Karl Marx is not in the US Constitution

Karl Marx is not in the US Constitution

1 year 3 weeks ago
According to a nationwide survey commissioned by Columbia Law School in 2002, almost two-thirds of Americans thought that Karl Marx’s maxim “From each according to his ability, to each according to his needs” was written by the Framers and included in the U.S. Constitution.

Never mind that the maxim could not possibly have been in the Constitution since it was popularized by Marx in his 1875 Critique of the Gotha Program--some 87 years after the 1788 ratification of the U.S. Constitution. Put aside how troubling this ignorance is, and the difficulties that it signifies for democratic governance. Discount what this illiteracy says about our educational system and consider only what it asserts about the role of government in our society, and how it creates unworkable expectations that become entitlements.

For a government to undertake “From each according to his ability, to each according to his needs,” that government must have near-totalitarian powers to transfer wealth to groups that the government decides are entitled to such a transfer. It would be a government with the authority to engineer society to its liking.
However, our central government was carefully designed to restrict the discretion of those in power. James Madison, the mastermind of the U.S. Constitution, succinctly explained why in Federalist 10: “Enlightened statesmen will not always be at the helm.” Consequently, the Founding Fathers crafted a brilliant Constitution that does not say much about what government must do; it emphasizes what government may not do.

Currently, much of what the government does is of questionable constitutional warrant, and much of what government seeks to do, it does not know how to do. In his second inaugural address Ronald Regan reminded us: “Our system has never failed us, but for a time, we failed the system. We asked things of government that government was not equipped to do.” It seems we are still asking such things.

As made clear in the Declaration of Independence, governments are instituted to protect our liberty, and our liberties are always necessarily restricted by the government. Thus, the Founders understood liberty mostly as freedom from government.

To the disappointment of those that think that Karl Marx’s maxim is in our Constitution, it is not in our Constitution for government to engage in wealth redistribution. An open and democratic society is one in which people are equally free to become economically unequal as a result of our unequal natural distribution of aptitude and abilities. Even more basic, as economist John Cochrane points out: “Rich people mostly give away or reinvest their wealth. It’s hard to see just how this is a problem…”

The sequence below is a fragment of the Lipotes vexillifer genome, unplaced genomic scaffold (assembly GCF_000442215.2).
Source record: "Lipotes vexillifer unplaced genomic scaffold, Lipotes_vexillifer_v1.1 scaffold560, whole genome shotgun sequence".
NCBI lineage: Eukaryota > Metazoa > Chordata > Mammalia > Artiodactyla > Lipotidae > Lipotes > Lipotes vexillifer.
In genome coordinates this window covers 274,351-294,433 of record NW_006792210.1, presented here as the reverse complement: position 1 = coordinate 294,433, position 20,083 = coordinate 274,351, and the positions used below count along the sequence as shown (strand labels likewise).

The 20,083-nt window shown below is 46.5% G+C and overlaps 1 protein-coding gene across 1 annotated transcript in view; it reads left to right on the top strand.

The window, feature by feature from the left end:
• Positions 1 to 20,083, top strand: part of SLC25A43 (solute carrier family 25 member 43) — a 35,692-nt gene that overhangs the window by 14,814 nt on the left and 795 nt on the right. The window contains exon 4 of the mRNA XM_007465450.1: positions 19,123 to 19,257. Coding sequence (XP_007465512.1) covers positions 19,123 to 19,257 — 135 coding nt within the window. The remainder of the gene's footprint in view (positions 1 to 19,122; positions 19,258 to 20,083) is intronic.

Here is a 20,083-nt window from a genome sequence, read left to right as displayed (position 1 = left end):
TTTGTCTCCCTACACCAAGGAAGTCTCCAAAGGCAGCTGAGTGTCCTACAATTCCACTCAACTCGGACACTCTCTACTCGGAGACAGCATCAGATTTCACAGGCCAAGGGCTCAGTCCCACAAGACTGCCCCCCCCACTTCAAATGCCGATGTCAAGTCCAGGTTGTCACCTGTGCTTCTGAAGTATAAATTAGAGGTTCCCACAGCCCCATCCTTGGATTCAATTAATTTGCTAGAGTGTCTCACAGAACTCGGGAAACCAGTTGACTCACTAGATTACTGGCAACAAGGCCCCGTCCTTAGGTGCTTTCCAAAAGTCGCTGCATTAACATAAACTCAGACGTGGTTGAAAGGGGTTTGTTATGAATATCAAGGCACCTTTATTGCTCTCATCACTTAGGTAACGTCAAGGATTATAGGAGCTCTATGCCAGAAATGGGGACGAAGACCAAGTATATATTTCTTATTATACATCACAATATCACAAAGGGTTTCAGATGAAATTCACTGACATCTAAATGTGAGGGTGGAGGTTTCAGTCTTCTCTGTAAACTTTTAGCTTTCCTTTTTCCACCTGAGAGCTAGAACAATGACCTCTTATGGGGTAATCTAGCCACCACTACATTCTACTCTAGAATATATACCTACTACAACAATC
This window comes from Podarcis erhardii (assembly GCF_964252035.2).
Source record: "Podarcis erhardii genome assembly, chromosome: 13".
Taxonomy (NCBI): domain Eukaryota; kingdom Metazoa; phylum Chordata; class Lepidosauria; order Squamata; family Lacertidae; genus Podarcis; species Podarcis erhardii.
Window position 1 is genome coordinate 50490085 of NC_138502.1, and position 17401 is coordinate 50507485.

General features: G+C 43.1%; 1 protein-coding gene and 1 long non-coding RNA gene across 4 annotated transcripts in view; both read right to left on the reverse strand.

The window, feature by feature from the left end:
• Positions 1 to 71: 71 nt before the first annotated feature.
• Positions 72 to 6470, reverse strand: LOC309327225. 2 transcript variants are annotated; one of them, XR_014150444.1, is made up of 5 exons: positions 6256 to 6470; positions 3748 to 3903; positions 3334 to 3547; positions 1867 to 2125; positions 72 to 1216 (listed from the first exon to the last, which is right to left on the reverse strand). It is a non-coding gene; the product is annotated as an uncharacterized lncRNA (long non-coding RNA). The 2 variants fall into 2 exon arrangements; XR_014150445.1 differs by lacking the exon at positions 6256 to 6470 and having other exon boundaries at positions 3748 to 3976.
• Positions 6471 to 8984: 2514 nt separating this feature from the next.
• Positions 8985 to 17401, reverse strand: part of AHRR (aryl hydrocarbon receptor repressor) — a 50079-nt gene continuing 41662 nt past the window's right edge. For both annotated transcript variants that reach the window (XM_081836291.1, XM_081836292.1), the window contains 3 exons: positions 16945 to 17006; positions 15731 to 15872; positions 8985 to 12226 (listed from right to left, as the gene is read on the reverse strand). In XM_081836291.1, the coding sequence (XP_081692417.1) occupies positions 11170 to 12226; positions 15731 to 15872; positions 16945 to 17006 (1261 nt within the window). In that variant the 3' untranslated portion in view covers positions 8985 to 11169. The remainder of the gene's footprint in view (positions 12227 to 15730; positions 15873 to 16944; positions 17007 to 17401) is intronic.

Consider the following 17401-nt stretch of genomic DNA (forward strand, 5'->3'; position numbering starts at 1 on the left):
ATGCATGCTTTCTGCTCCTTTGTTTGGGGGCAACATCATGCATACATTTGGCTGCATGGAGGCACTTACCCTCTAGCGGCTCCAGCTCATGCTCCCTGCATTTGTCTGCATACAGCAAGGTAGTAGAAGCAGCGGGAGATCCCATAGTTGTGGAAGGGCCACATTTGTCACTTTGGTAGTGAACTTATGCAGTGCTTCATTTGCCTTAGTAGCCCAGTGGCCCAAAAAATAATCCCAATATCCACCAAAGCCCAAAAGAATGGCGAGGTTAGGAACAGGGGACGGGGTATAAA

Social scientists now recognize that radically different socioeconomic systems result in different kinds of people. The virtues promoted by our Constitution—the virtues of freedom—include industriousness, and assuming responsibility for our wellbeing. These are virtues essential to a culture of freedom. A capitalist society makes us better off, but more importantly, it makes us better. The thought of getting by without working is not virtuous.

In Federalist 51, Madison called for the government to have a “dependence on the people.” Unfortunately, our society has acquired a culture of big government and self-indulgence that fosters a different kind of dependence. Today, our culture is not one of a government dependent on the people, but rather a culture of people dependent on the government. This is a troubling ethos that dilutes individualism. Democracy requires our individual-informed competence.

No, Marx’s creed urging for government redistribution of wealth is nowhere in our Constitution. It was, however, in Stalin’s Soviet Constitution. Our founding philosophy, regarding the role of government, was beautifully articulated by Thomas Jefferson in his first inaugural address: “Wise and frugal Government, which shall restrain men from injuring one another, shall leave them otherwise free to regulate their own pursuits of industry and improvement, and shall not take from the mouth of labor the bread it has earned. This is the sum of good government, and this is necessary to close the circle of our felicities.”
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